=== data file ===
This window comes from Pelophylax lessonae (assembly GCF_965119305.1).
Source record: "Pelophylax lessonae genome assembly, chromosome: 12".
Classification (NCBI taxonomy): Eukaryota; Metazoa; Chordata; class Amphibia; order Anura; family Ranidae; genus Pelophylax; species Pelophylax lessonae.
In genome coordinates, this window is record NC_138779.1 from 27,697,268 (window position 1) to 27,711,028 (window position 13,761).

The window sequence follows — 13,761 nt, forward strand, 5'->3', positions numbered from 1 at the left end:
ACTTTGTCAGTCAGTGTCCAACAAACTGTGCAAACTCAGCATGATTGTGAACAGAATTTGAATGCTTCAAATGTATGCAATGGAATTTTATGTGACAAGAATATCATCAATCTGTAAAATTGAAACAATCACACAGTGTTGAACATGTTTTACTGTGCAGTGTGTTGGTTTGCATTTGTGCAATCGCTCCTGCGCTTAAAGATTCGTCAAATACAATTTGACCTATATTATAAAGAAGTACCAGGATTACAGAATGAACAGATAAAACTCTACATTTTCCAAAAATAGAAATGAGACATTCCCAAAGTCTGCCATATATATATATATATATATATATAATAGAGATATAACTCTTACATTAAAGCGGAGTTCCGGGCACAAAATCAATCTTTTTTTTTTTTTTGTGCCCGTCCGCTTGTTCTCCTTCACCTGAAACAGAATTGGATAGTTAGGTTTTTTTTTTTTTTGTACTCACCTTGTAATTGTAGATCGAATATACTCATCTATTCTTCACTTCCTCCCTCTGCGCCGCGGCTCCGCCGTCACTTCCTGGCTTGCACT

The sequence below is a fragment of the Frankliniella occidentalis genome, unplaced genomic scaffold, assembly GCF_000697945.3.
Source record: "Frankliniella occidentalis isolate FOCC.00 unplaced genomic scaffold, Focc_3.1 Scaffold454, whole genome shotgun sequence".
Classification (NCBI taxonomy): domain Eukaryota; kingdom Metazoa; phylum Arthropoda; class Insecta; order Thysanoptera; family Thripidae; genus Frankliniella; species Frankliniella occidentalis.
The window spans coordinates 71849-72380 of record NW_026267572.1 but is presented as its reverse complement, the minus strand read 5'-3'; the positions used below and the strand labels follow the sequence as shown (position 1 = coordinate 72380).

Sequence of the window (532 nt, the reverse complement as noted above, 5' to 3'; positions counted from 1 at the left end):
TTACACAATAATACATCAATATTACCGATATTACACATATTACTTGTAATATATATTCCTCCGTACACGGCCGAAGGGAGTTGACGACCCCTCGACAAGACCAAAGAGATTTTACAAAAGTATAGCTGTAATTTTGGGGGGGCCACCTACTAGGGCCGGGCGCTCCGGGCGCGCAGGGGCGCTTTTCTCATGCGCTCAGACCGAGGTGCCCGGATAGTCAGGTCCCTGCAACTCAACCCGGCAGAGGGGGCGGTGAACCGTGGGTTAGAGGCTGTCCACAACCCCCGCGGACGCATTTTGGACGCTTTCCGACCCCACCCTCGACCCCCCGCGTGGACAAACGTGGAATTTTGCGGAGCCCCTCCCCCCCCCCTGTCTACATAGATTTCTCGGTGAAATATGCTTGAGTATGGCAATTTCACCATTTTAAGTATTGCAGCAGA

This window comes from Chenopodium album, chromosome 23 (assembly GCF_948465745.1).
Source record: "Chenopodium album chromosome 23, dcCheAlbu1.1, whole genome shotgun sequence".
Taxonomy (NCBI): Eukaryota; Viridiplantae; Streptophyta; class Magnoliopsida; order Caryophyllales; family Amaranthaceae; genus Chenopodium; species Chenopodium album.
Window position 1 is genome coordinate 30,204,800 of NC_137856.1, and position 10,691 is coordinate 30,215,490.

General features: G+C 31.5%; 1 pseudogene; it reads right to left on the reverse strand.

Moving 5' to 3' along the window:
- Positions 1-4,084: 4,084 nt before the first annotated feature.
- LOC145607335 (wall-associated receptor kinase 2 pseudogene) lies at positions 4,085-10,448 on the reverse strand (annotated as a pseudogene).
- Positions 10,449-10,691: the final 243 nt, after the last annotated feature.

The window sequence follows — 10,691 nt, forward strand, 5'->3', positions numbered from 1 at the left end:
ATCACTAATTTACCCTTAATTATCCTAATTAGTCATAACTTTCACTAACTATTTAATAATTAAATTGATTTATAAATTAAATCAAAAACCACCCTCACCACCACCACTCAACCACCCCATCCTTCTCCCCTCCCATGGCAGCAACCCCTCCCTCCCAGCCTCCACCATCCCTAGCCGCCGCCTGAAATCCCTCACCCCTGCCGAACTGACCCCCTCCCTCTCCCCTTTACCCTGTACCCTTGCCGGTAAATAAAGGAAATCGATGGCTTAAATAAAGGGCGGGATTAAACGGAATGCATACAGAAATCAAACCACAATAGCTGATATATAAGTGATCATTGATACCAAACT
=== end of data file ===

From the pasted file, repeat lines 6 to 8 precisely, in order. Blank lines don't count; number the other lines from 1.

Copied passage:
ACTTTGTCAGTCAGTGTCCAACAAACTGTGCAAACTCAGCATGATTGTGAACAGAATTTGAATGCTTCAAATGTATGCAATGGAATTTTATGTGACAAGAATATCATCAATCTGTAAAATTGAAACAATCACACAGTGTTGAACATGTTTTACTGTGCAGTGTGTTGGTTTGCATTTGTGCAATCGCTCCTGCGCTTAAAGATTCGTCAAATACAATTTGACCTATATTATAAAGAAGTACCAGGATTACAGAATGAACAGATAAAACTCTACATTTTCCAAAAATAGAAATGAGACATTCCCAAAGTCTGCCATATATATATATATATATATATATAATAGAGATATAACTCTTACATTAAAGCGGAGTTCCGGGCACAAAATCAATCTTTTTTTTTTTTTTGTGCCCGTCCGCTTGTTCTCCTTCACCTGAAACAGAATTGGATAGTTAGGTTTTTTTTTTTTTTGTACTCACCTTGTAATTGTAGATCGAATATACTCATCTATTCTTCACTTCCTCCCTCTGCGCCGCGGCTCCGCCGTCACTTCCTGGCTTGCACT

The sequence below is a fragment of the Frankliniella occidentalis genome, unplaced genomic scaffold, assembly GCF_000697945.3.
Source record: "Frankliniella occidentalis isolate FOCC.00 unplaced genomic scaffold, Focc_3.1 Scaffold454, whole genome shotgun sequence".